People spend almost $50 billion a year trying to relieve back pain with medication, chiropractic work, acupuncture, and other remedies. Thankfully, though, there are a number of things you can do right at home to bring immediate relief and fight off future back pain.
Get On Your Feet
Most people spend a good chunk of each day sitting behind a desk, not to mention the hours relaxing on the couch or using the computer. Sitting or bending over for long periods puts unnecessary strain on the back, and over time it can even affect the curvature of the spine or lead to underdeveloped lower back muscles.
Take time out of your day to get up and move around, stretch, or lie down. To relieve existing lower back pain, most experts suggest at least a minute or two on your feet for every 20 minutes that you spend sitting down.
Alternate Hot and Cold
When lower back pain strikes, it’s time to break out the ice packs and heating pads. Applying both cold and heat to the sore area works for a few different reasons: the cold reduces inflammation and slows down nerve impulses, which prevents muscle twitches and spasms. Then, heat helps by stimulating blood flow to the affected area, which accelerates the body’s natural healing process, while simultaneously reducing pain signals being sent to the brain.
If you have recurring back pain, keep an ice pack or two in the freezer, and follow it up with a heated water bottle, heating pad, or a nice, warm bath.
Stretch Your Hamstrings
When your back hurts, the obvious solution may be to stretch the sore areas directly. However, many people don’t realize that one of the most common culprits behind lower back pain is stiff or underdeveloped hamstrings. For people who are inactive or spend most of their day sitting down, the hamstrings are rarely put under tension, which can eventually impact your posture and put strain on the pelvic and lower back muscles. In extreme cases, tight hamstrings can even contribute to pelvic tilt.
Devote a few minutes each day to simple at-home exercises that target the hamstrings, such as lunges, body weight squats, hip raises, and leg lifts. Strengthening your hamstrings can correct posture over time, and the increased blood flow from exercising will also provide some immediate pain relief.
Focus on Good Posture
Better posture won’t happen overnight, but if you make a deliberate effort to improve, you might be surprised by how quickly your lower back pain symptoms begin to fade. Any time you pass a mirror, pay attention to the way you are standing. Try to maintain a straight neck and back, while keeping your chest high and slightly forward.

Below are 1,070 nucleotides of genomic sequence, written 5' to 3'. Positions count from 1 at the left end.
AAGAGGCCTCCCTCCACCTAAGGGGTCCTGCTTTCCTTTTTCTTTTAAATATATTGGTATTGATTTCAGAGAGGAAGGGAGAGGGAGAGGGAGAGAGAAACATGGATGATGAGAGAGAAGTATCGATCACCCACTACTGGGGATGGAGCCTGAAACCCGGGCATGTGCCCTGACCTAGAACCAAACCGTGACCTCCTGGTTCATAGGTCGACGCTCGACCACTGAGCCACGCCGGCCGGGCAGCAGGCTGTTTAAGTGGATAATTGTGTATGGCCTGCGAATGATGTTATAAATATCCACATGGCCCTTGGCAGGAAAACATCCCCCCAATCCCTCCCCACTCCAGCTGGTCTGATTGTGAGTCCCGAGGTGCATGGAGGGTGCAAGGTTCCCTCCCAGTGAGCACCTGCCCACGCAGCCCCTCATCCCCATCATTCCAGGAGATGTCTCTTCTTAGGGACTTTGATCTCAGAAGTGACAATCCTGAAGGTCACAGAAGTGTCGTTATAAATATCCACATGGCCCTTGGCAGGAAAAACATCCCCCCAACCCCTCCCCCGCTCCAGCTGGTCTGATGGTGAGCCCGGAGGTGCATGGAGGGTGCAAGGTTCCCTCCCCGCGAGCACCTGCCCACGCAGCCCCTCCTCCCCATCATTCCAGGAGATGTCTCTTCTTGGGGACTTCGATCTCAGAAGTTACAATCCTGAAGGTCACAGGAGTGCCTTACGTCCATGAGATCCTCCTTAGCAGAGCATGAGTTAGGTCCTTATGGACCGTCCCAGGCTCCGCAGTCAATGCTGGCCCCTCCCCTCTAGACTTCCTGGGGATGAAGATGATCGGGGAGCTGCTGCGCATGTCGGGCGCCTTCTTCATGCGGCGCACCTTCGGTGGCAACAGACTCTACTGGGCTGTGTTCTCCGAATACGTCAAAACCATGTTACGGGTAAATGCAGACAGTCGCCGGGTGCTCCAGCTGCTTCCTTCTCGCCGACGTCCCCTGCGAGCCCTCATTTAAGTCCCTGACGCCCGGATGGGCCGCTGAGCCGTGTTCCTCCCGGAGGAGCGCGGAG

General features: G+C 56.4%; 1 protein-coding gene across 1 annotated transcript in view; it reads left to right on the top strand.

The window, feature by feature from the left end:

Once you start focusing on your posture, you will be able to catch yourself slouching and take steps to correct it. If you work in an office setting, consider investing in a posture-correcting seat pad. Some people who work from home even choose to use a standing desk to reduce lower back stress.
Find Your Trigger Points
“Trigger points” work under the assumption that your lower back pain has a particular point of origin within a specific muscle or group of muscles. Often, the place where you feel back pain is not necessarily the spot that’s causing it. Feel around the affected area for the spot that is most tender or painful. Apply firm pressure to this point with your thumb, knuckle, or something like a tennis ball. Massage the area in a single direction, as if you were ironing the pain out.
Once you have discovered your trigger points, you can massage them multiple times throughout the day to provide temporary relief.
Get Better Sleep
Better-quality sleep can make a big difference when it comes to reducing lower back pain. Of course, this is easier said than done, especially if that back pain is making it harder to get a good night’s rest. In cases of chronic, recurring back pain, it may be worthwhile to invest in a firmer, more supportive mattress. If that isn’t an option, some experts recommend placing a pillow underneath your knees or using a rolled towel under your lower back to reduce stress on the spine while sleeping.
Sleeping flat on your back usually is the most beneficial position for reducing back pain, while sleeping on your stomach is the most harmful, as it puts pressure on your muscles and leaves the spine unsupported. However, some people have reported that sleeping on their side with a pillow between their knees provided the most relief, so don’t be afraid to try out new sleeping positions to find the one that works best for you.
Even mild back pain can make everyday tasks difficult, and sometimes it seems as though nothing helps. Try these remedies, and see a professional chiropractor, doctor or other health professional if the problem doesn’t go away.
Written by Peter Vossman